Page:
Book review: The Taliban Shuffle: Strange Days in Afghanistan and Pakistan
by Kim Barker (Amazon / Book Depository)
Post-9/11, Chicago Tribune reporter Kim Barker accepts a position as South Asian bureau chief based out of Delhi, but more often the work entails going on embed with military units in Afghanistan. She knows nothing about these countries culturally or what to expect from the conflict. She was selected for the job since she was an unmarried, childless staff member, thus more flexible and willing to undertake the assignment.
Compared to Iraq, Afghanistan is dubbed “the Forgotten War”. On military tag-alongs as an embed, Barker echoes soldiers’ reports of boredom; one even confesses that he doesn’t keep his gun loaded and ready all the time. So she has to look elsewhere to keep her copy interesting.
This inaction affects the media too, obviously. Always looking for something to make a good story, reporters in the region become experts in the “Taliban shuffle”, moving back and forth between Afghanistan and Pakistan. In the process, Barker discovers something not many westerners can say: even surprising herself, she falls in love with the two countries, choosing to return repeatedly.
She gets to do a lot of weird and interesting work interviewing top politicians and the movers and shakers of Kabul, who happen to be rather fascinating characters. Interestingly, being a woman she’s granted access to some figures that she wouldn’t have gotten if she’d been a man. Of course, this kind of access is thanks to their interest in getting close to a woman in the confines of a misogynistic society, but she admirably stands her ground and gets her stories.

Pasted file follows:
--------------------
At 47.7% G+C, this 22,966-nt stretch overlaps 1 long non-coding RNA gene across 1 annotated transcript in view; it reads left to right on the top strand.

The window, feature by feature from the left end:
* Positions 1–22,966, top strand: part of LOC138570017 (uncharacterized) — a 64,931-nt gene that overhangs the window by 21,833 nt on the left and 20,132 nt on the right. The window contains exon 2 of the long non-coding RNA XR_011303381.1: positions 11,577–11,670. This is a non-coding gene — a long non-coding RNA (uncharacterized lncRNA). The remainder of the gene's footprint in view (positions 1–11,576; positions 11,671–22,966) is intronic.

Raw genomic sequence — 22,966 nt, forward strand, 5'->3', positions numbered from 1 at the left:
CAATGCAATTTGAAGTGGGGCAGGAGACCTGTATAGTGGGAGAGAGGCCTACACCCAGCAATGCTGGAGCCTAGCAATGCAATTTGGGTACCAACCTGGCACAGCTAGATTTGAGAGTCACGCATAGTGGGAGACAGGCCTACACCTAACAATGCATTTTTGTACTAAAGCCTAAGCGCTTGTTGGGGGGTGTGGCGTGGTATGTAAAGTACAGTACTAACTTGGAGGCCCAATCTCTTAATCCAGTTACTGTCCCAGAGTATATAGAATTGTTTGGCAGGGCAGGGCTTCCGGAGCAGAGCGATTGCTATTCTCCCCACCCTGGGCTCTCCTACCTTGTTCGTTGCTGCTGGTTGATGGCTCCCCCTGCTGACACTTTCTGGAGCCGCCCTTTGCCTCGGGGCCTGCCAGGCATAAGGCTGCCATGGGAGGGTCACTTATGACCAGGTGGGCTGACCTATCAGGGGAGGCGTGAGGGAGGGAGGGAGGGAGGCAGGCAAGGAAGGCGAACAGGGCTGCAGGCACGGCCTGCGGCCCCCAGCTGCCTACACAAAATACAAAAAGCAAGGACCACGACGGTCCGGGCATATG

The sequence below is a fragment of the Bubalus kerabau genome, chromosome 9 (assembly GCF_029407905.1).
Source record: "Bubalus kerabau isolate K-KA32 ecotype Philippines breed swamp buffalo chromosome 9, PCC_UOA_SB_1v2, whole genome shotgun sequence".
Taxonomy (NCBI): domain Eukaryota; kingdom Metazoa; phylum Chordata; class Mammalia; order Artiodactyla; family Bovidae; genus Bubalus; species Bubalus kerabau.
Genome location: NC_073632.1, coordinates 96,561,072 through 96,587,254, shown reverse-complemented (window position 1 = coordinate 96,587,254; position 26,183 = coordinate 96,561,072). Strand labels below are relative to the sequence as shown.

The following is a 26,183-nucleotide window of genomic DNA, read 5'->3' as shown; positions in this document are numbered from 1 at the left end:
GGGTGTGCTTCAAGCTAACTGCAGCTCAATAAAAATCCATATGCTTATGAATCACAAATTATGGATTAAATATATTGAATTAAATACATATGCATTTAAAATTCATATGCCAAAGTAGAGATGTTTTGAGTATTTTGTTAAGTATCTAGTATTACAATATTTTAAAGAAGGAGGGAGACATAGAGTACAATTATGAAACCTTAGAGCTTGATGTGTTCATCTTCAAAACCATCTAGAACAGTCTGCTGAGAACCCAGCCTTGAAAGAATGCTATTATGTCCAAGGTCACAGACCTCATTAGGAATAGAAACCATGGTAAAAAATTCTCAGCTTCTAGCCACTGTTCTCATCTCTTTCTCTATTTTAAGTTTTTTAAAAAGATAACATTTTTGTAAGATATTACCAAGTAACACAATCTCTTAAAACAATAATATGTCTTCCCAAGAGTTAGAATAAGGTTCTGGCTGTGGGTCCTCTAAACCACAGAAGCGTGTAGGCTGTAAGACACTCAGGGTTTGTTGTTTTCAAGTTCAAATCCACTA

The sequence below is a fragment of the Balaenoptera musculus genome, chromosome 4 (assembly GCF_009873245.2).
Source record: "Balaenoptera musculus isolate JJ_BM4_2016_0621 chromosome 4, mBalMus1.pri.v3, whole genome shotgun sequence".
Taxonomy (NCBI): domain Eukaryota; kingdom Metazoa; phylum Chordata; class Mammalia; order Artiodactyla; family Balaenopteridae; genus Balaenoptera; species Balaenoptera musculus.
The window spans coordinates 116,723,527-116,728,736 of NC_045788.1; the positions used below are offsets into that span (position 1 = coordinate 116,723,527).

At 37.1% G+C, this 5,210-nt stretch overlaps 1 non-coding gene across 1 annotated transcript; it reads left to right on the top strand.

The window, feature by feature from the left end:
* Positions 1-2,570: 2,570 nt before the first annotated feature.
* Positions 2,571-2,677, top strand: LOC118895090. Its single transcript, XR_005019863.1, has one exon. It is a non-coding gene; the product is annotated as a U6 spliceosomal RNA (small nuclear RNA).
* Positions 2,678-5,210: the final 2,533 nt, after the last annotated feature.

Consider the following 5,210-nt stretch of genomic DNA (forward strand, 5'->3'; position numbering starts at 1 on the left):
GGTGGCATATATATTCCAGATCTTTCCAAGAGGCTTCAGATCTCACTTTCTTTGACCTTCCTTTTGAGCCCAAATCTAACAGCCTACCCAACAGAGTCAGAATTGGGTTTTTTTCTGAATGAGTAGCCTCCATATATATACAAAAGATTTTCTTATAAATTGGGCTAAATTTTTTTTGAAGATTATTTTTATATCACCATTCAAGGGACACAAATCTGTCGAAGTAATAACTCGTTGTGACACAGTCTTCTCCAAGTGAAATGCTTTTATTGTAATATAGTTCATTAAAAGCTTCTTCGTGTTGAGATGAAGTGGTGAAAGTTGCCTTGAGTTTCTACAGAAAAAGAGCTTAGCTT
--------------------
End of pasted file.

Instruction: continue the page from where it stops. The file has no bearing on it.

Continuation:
Published in 2011, the book received some criticism over Barker’s fun-loving, flippant attitude, which seems hard to justify considering she lived in a harsh, deadly war zone, a place where American soldiers and local civilians alike were losing their lives in the fighting. But it should be taken for what it is – it’s a memoir of her time there and what she experienced personally. It’s not an in-depth study of politics or military action. She does provide some easily readable background, like general timelines and explanations, of some of the region and its history, which helps to place many of the conflicts that arise during her time there in a more understandable context.
She’s honest and realistic about what this assignment was really like, and what colleagues make of it as well – they nickname the city “Kabul High”, because their behavior is more that of rowdy, wild high schoolers and less of mature, serious media professionals, what’s expected of them back home in the west.
And as she often demonstrates, it was a difficult and transitional time in her life. She was navigating a failing romantic relationship, unsure of her next career steps, approaching middle age, facing budget restrictions and obstacles from her employer, and trying for some semblance of a “normal” life like she’d have back home – parties, drinking, dating – all told with humorous effect through the lens of Kabul High. I liked her joking narrative voice, cultural shocks and gaffes, her assertiveness as a woman when the situation demanded it, and her camaraderie with her “fixers”: English-speaking locals assigned to accompany her for work.
For something out of a war zone, it’s a light, even uplifting, read; which perhaps is as surprising for a reader as the experience itself was for Barker.
The Taliban Shuffle: Strange Days in Afghanistan and Pakistan
by Kim Barker
published March 22, 2011 by Doubleday